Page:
Motoki Oohashi works on US naval base Yokosuka by Tokyo. He is very familiar with all that USS aircraft carriers, battle-cruisers and theirs tiny living conditions. That is why we asked him for this topic.
This issue deals with the subject of micro-housing. We know the Japanese
trends of the 1970s with significant examples of Nakagin Capsule Tower or
Asakusa Hotel. It’s a wild idea for Europeans, but everything is done and it
works. How did these trends get the Japanese market?
It’s very rare to see micro-housing in these times Japan with a recent typology. However, we have a unique accommodation which is called „Capsule Hotel“ as you mentioned; a budget hotel where guests are accommodated in capsules about the size of a railroad sleeping compartment. The room size of Capsule Hotel is capable for only one person can sleep. I have stayed Capsule Hotel several times in the past, but it’s comfortable enough to sleep. One space (room) has a small TV and air conditioning. You can stay there around Y 2,000 (USD 20) to Y 4,000 (USD 40) per night.
Are the experiences of these experiments somehow transferable to
European cities, especially cities with a high population density (Amsterdam,
I would not say experiments, it is a standard housing, here in Japan, and I believe that micro-housing is transferable to other European cities, no matter the size and density.
Where does Japan head these days in terms of sizes end dispositions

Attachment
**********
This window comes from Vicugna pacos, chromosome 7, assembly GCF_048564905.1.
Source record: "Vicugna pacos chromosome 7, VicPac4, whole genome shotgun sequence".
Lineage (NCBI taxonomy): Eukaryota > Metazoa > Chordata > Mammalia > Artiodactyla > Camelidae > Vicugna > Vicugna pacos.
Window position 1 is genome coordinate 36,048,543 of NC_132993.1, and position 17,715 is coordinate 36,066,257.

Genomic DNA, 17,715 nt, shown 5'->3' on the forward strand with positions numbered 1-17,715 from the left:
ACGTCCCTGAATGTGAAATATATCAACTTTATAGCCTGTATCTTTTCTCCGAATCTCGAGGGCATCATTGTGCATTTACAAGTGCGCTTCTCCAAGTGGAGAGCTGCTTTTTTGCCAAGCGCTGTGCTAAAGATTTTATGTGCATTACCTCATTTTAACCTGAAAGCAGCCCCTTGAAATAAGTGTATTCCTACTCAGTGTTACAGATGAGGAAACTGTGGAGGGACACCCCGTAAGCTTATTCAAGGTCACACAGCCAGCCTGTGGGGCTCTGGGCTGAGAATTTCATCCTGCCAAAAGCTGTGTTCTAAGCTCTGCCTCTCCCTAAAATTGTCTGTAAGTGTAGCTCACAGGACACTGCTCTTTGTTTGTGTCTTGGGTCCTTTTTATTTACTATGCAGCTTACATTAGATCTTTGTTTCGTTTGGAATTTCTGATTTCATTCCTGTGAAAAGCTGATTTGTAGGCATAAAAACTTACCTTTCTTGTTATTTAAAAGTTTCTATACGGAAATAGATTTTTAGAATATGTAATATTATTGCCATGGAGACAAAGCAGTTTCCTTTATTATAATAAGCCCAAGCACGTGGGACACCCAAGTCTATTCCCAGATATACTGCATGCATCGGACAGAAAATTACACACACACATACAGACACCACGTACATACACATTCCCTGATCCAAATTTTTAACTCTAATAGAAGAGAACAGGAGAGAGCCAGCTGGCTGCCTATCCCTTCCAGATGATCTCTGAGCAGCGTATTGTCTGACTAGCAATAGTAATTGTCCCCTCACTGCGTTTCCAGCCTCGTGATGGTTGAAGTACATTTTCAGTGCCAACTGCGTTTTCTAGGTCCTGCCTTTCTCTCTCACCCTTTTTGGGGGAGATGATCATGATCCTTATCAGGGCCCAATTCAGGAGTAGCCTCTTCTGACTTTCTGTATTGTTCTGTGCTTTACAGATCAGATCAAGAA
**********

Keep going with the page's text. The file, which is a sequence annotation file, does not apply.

In the reflection of the rise of land cost, Japanese apartments tend to be smaller and more optimized space and have higher story (floors). There’s no enough parking area, so that many apartments have a parking space on 1st floor and the apartments start from 2nd floors.
Centres of the Central European cities with about 1 million
inhabitants are exhausted in 30 years according to urban planners and
sociologists. Perhaps a similar philosophy like in Japan, will work here. Will
the housing be reduced or can you predict the arrival of the new philosophy to
live? Are the ideas that we already read about, as living in vertical gardens
or, e.g. the idea of migrating houses, real, in fact?
I don’t think new philosophy is coming, nor migrating houses, or other crazy residential projects in certain period of time. This is very a futuristic vision.
How could be compared the character of housing in Japan with the
similar size cities as Prague, Munich, and Vienna?
I think the biggest difference between Japanese and European housing is earthquake-proof structure. Earthquake frequently happens in Japan. As the measure of earthquake, the basement structure is constructed very strong, so that it’s not destroyed when earthquake happens.
Finally, a bit of a question about numbers: How much does it cost to
imagine an average of 1 sq m of apartment in the built-up area of
In average, the land cost is USD 12,783 per sq m, say, in Tokyo.
Are these prices sustainable in the long run?
I believe these prices will be increasing after 2020 when Tokyo Olympic is held. In preparation for accommodating the foreign visitors, more and more hotel capacities are now in progress. This construction rush certainly influences the rise of land cost.
Martin Klejna, P6PA+Architects, s.r.o. / Photo: Motoki Oohashi